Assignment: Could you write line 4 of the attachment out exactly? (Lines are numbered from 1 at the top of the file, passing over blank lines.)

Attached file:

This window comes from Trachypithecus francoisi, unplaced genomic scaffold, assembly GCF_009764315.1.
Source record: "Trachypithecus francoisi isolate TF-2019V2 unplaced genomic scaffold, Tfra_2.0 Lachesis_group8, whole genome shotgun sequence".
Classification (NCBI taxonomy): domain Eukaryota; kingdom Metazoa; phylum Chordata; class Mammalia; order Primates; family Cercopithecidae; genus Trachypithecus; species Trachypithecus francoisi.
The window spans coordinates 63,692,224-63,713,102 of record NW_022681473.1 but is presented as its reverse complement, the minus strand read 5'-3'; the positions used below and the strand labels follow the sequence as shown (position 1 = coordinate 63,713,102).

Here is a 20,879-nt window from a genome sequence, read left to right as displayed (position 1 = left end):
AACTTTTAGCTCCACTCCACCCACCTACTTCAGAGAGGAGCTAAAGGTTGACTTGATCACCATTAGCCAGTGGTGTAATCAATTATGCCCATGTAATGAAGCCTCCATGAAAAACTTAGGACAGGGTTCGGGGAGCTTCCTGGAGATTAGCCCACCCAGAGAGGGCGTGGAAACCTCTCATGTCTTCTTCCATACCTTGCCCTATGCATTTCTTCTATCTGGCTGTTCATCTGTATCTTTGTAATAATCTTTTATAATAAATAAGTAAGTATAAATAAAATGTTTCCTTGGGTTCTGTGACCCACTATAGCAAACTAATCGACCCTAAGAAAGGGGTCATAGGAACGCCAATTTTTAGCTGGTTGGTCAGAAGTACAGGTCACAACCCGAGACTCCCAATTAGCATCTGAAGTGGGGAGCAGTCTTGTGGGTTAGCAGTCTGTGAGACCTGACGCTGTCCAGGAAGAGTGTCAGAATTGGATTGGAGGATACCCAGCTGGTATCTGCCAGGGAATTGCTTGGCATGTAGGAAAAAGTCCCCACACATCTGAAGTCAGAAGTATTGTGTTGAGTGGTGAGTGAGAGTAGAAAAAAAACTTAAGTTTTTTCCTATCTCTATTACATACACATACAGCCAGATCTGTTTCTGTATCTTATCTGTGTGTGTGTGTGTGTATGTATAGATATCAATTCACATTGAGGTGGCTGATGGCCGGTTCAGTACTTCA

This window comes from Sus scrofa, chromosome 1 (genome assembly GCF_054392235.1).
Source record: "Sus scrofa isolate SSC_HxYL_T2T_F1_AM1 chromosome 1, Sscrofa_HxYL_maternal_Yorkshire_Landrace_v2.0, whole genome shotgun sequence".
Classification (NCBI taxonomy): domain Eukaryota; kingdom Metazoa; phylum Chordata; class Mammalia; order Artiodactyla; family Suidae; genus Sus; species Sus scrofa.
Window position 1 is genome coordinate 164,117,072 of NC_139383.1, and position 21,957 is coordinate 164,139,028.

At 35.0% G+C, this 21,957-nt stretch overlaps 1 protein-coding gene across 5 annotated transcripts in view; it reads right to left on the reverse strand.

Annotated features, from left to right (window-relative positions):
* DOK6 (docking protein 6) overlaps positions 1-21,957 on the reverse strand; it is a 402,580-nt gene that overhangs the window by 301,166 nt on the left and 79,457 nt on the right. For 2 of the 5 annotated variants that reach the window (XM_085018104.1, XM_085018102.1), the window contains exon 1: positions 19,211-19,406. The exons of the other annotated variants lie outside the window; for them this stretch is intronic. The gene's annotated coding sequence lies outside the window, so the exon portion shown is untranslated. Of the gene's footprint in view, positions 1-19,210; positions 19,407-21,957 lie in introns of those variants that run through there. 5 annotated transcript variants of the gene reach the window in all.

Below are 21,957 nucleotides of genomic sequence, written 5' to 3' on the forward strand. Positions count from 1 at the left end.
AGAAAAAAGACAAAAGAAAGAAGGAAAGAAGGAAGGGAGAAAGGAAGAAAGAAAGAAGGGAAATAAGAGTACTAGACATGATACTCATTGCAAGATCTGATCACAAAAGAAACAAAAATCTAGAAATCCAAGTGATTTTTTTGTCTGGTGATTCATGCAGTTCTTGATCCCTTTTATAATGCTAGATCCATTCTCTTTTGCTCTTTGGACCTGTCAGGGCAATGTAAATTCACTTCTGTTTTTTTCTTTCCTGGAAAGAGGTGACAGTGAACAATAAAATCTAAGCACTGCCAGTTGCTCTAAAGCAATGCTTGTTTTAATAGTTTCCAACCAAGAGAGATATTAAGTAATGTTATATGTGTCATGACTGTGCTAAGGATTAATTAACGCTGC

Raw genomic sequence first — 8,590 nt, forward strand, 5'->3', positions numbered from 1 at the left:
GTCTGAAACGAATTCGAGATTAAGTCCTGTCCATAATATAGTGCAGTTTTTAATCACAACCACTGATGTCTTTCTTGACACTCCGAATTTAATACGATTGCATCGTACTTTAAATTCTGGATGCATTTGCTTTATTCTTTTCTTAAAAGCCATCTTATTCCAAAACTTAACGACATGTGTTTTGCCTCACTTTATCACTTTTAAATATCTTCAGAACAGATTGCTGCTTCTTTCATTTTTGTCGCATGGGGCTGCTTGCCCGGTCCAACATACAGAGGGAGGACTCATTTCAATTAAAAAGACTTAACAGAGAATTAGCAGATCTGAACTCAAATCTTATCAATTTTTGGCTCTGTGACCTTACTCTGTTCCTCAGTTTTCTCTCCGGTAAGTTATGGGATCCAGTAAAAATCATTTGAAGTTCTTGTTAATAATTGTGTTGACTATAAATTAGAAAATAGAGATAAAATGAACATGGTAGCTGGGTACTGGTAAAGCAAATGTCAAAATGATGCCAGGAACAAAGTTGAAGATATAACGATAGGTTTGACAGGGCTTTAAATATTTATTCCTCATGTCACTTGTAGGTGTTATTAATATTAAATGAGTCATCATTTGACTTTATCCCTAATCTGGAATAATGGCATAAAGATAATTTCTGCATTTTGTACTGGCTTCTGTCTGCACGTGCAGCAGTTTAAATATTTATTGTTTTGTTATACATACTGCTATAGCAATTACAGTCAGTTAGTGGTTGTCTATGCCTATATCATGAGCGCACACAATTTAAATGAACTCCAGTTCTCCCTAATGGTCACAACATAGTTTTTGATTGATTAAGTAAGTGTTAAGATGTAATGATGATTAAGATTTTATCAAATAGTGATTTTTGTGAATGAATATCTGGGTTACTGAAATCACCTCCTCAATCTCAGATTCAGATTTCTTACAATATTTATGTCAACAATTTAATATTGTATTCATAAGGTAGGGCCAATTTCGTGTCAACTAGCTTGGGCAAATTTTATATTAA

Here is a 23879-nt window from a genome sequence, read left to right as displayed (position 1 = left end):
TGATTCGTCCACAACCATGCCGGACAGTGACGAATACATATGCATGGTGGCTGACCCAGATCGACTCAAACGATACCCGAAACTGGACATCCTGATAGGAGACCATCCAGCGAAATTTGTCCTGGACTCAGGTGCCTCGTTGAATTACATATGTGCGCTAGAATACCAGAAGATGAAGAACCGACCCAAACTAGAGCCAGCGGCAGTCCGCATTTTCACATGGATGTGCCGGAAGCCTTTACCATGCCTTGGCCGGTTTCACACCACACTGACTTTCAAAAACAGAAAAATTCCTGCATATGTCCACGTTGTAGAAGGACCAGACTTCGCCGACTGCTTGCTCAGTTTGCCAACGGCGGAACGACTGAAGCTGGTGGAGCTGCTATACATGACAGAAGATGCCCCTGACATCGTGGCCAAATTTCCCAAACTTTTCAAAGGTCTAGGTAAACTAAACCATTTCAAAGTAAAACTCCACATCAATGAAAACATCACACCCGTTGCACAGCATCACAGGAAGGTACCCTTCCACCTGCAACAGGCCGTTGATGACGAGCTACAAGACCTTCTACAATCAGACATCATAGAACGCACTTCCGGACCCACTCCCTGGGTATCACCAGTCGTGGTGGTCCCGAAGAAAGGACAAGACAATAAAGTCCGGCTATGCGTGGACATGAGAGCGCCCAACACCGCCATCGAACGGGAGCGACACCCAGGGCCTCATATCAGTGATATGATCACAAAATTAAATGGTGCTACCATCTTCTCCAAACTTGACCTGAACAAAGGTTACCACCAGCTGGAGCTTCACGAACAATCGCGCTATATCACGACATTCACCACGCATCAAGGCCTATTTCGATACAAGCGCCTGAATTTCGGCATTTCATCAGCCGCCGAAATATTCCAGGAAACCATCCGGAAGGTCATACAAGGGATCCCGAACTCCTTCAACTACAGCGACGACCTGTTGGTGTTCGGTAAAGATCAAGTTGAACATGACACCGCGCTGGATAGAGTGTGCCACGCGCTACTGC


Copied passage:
The window spans coordinates 63,692,224-63,713,102 of record NW_022681473.1 but is presented as its reverse complement, the minus strand read 5'-3'; the positions used below and the strand labels follow the sequence as shown (position 1 = coordinate 63,713,102).